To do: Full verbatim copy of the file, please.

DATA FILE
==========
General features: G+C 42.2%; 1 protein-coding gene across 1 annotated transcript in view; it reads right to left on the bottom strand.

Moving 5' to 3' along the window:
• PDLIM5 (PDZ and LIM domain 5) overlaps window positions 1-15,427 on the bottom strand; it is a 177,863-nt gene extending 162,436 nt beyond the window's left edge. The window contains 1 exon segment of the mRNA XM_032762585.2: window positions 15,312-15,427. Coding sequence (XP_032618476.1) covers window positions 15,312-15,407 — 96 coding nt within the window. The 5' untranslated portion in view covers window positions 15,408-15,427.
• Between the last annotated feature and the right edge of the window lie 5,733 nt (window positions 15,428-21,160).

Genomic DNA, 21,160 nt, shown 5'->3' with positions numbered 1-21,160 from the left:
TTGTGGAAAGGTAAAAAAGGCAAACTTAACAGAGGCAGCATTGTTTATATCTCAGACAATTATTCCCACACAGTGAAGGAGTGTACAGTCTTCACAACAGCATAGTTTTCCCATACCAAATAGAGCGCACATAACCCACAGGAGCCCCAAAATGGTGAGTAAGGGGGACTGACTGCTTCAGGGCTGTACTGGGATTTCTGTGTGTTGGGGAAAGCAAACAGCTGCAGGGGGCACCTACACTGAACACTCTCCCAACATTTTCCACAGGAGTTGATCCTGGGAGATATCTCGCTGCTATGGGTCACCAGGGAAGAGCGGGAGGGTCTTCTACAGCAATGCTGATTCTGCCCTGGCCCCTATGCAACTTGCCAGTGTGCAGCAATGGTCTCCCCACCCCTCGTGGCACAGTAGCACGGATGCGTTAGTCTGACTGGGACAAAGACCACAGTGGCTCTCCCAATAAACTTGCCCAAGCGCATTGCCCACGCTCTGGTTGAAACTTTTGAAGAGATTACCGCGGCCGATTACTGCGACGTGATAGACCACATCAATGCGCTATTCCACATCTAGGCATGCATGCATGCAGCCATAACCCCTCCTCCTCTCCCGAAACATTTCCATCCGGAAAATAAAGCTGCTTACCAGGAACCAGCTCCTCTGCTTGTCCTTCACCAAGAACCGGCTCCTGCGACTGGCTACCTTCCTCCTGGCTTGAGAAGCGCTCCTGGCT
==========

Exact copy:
General features: G+C 42.2%; 1 protein-coding gene across 1 annotated transcript in view; it reads right to left on the bottom strand.

Moving 5' to 3' along the window:
• PDLIM5 (PDZ and LIM domain 5) overlaps window positions 1-15,427 on the bottom strand; it is a 177,863-nt gene extending 162,436 nt beyond the window's left edge. The window contains 1 exon segment of the mRNA XM_032762585.2: window positions 15,312-15,427. Coding sequence (XP_032618476.1) covers window positions 15,312-15,407 — 96 coding nt within the window. The 5' untranslated portion in view covers window positions 15,408-15,427.
• Between the last annotated feature and the right edge of the window lie 5,733 nt (window positions 15,428-21,160).

Genomic DNA, 21,160 nt, shown 5'->3' with positions numbered 1-21,160 from the left:
TTGTGGAAAGGTAAAAAAGGCAAACTTAACAGAGGCAGCATTGTTTATATCTCAGACAATTATTCCCACACAGTGAAGGAGTGTACAGTCTTCACAACAGCATAGTTTTCCCATACCAAATAGAGCGCACATAACCCACAGGAGCCCCAAAATGGTGAGTAAGGGGGACTGACTGCTTCAGGGCTGTACTGGGATTTCTGTGTGTTGGGGAAAGCAAACAGCTGCAGGGGGCACCTACACTGAACACTCTCCCAACATTTTCCACAGGAGTTGATCCTGGGAGATATCTCGCTGCTATGGGTCACCAGGGAAGAGCGGGAGGGTCTTCTACAGCAATGCTGATTCTGCCCTGGCCCCTATGCAACTTGCCAGTGTGCAGCAATGGTCTCCCCACCCCTCGTGGCACAGTAGCACGGATGCGTTAGTCTGACTGGGACAAAGACCACAGTGGCTCTCCCAATAAACTTGCCCAAGCGCATTGCCCACGCTCTGGTTGAAACTTTTGAAGAGATTACCGCGGCCGATTACTGCGACGTGATAGACCACATCAATGCGCTATTCCACATCTAGGCATGCATGCATGCAGCCATAACCCCTCCTCCTCTCCCGAAACATTTCCATCCGGAAAATAAAGCTGCTTACCAGGAACCAGCTCCTCTGCTTGTCCTTCACCAAGAACCGGCTCCTGCGACTGGCTACCTTCCTCCTGGCTTGAGAAGCGCTCCTGGCT